CSS border-image-width

The border-image-width property is one of the properties introduced in CSS3 for the purposes of enabling images to be used on CSS borders.

The CSS border-image-width property is used for specifying offsets that are used to divide the border image area into nine parts (i.e. four corners, four edges and a middle). These width values represent inward distances from the the top, right, bottom, and left sides of the area, respectively. If the left width is missing, it is the same as the right; if the bottom is missing, it is the same as the top; if the right is missing, it is the same as the top.

The border-image-width property is used in conjunction with the border-image-source, border-image-slice, border-image-outset, and border-image-repeat properties in order to determine how the image will appear on the border.

Note that setting an image border will override any border that has been specified using the border-style properties. However, if the image cannot be loaded, or if the border-image-source value is none, the border styles will be used instead.

To save time (and use less code), use the border-image property to set all your background image properties at once.

Syntax

The formal grammar for this property is:

border-image-width: [<number> | <percentage>]{1,4} && fill?

Below are some examples of usage.

One-Value Syntax

To set all four sides at once:

border-image-width: value

Example:

border-image-width: 1em;

Two-Value Syntax

To specify the horizontal and vertical values separately:

border-image-width: horizontal vertical

Example:

border-image-width: 1em 0.9em;

Three-Value Syntax

To specify the top, vertical, and bottom values separately:

border-image-width: top vertical bottom

Example:

border-image-width: 1em 0.9em 1.1em;

Four-Value Syntax

To specify all four sides separately:

border-image-width: top right bottom left

Example:

border-image-width: 1em 0.9em 1.1em 0.8em;

Inherit Syntax

To inherit the values:

border-image-width: inherit

For more information, see the Possible Values section below.

Possible Values

<number>
Specifies pixels in the image (if the image is a raster image) or vector coordinates (if the image is a vector image).
<percentage>
A percentage value is relative to the size of the image: the width of the image for the horizontal offsets, the height for vertical offsets.
fill
This is an optional value that, if provided, specifies that the middle part of the border image should be preserved. If not specified, the middle part of the border image will be discarded (i.e. treated as empty).

In addition, all CSS properties also accept the following CSS-wide keyword values as the sole component of their property value:

initial
Represents the value specified as the property's initial value.
inherit
Represents the computed value of the property on the element's parent.
unset
This value acts as either inherit or initial, depending on whether the property is inherited or not. In other words, it sets all properties to their parent value if they are inheritable or to their initial value if not inheritable.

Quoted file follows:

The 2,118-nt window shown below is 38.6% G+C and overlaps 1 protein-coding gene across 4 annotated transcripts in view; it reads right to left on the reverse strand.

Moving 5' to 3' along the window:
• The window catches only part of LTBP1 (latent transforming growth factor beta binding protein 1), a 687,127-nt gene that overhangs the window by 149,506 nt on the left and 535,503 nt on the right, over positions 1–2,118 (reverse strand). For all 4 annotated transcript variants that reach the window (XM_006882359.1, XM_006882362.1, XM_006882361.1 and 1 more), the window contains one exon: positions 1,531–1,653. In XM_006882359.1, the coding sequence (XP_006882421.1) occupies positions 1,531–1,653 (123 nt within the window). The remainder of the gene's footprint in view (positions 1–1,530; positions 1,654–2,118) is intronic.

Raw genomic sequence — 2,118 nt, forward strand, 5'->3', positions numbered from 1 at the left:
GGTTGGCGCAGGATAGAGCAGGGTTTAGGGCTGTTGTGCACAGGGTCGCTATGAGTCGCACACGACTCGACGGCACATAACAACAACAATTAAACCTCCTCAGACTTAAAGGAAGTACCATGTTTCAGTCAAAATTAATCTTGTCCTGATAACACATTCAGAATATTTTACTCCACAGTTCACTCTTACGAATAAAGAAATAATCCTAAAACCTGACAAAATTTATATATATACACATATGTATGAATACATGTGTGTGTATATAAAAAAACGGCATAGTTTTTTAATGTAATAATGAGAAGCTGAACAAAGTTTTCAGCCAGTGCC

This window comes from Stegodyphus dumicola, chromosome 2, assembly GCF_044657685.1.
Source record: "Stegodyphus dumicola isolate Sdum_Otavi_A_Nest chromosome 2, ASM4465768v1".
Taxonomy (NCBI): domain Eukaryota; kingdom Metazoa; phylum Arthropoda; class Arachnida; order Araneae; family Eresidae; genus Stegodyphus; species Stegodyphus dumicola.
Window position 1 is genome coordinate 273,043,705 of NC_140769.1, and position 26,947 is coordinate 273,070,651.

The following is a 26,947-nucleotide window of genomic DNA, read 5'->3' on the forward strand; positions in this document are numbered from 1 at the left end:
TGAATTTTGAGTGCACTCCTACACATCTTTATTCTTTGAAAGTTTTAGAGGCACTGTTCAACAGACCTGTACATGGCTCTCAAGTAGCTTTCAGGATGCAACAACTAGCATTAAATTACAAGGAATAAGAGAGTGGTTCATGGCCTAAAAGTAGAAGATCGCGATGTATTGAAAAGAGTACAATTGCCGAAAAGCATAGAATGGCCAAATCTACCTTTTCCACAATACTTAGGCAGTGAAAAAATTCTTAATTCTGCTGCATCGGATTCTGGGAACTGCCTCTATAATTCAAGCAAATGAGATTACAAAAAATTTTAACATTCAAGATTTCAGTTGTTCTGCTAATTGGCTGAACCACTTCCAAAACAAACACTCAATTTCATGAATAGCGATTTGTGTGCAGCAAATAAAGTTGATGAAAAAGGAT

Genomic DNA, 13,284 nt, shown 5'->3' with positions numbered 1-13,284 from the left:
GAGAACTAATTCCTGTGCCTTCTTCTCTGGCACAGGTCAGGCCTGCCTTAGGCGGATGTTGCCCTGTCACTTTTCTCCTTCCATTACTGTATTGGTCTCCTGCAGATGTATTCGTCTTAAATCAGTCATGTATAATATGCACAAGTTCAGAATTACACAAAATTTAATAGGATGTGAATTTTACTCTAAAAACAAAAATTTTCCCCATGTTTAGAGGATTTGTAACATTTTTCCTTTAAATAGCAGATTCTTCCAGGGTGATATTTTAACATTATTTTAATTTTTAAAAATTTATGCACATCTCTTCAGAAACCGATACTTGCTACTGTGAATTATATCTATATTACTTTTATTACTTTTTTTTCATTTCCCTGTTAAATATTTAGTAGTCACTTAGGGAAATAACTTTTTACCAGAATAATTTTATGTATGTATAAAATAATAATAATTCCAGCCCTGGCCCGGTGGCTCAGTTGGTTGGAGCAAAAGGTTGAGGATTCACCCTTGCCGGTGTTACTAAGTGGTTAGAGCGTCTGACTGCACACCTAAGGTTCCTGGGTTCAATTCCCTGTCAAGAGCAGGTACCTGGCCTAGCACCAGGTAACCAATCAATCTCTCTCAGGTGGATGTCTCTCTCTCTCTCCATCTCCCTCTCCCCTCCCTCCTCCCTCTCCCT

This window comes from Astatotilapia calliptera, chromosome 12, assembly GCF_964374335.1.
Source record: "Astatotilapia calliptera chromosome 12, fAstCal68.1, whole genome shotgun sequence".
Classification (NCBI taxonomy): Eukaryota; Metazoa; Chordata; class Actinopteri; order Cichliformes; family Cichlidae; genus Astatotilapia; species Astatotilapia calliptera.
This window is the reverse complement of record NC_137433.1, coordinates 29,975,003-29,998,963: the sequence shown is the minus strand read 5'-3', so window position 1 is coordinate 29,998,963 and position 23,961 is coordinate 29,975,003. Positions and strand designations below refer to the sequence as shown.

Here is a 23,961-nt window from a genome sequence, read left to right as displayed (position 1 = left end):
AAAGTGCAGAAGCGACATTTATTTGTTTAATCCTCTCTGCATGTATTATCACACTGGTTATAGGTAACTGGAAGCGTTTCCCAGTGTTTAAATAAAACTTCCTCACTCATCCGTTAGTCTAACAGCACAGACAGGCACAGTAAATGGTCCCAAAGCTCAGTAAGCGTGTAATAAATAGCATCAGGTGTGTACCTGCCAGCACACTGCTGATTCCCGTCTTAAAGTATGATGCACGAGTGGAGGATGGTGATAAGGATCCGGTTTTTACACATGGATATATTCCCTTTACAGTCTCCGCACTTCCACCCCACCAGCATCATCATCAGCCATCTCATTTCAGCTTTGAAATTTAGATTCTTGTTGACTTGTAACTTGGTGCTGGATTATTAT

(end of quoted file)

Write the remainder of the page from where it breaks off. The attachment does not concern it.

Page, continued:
Basic Property Information

Initial Value
1
Applies To
All elements, except internal table elements when border-collapse is collapse
Inherited?
No
Media
Visual

Example Code

Basic CSS

border-image-width: 28;

Working Example within an HTML Document

<!DOCTYPE html>
<title>Example</title>
<style>
.cool-border {
  width: 200px;
  padding: 30px;
  border: 1em double #edb742;
  border-image-source: url(/pix/css/css3/properties/border-image-1.png); 
  border-image-slice: 28; 
  border-image-width: 7px 14px; 
  border-image-outset: 0; 
  border-image-repeat: round; 
}
</style>
<div class="cool-border">
  This box has a cool border?
</div>

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CSS Specifications

Browser Support

The following table provided by Caniuse.com shows the level of browser support for this feature.

Vendor Prefixes

For maximum browser compatibility many web developers add browser-specific properties by using extensions such as -webkit- for Safari, Google Chrome, and Opera (newer versions), -ms- for Internet Explorer, -moz- for Firefox, -o- for older versions of Opera etc. As with any CSS property, if a browser doesn't support a proprietary extension, it will simply ignore it.

This practice is not recommended by the W3C, however in many cases, the only way you can test a property is to include the CSS extension that is compatible with your browser.

The major browser manufacturers generally strive to adhere to the W3C specifications, and when they support a non-prefixed property, they typically remove the prefixed version. Also, W3C advises vendors to remove their prefixes for properties that reach Candidate Recommendation status.

Many developers use Autoprefixer, which is a postprocessor for CSS. Autoprefixer automatically adds vendor prefixes to your CSS so that you don't need to. It also removes old, unnecessary prefixes from your CSS.

You can also use Autoprefixer with preprocessors such as Less and Sass.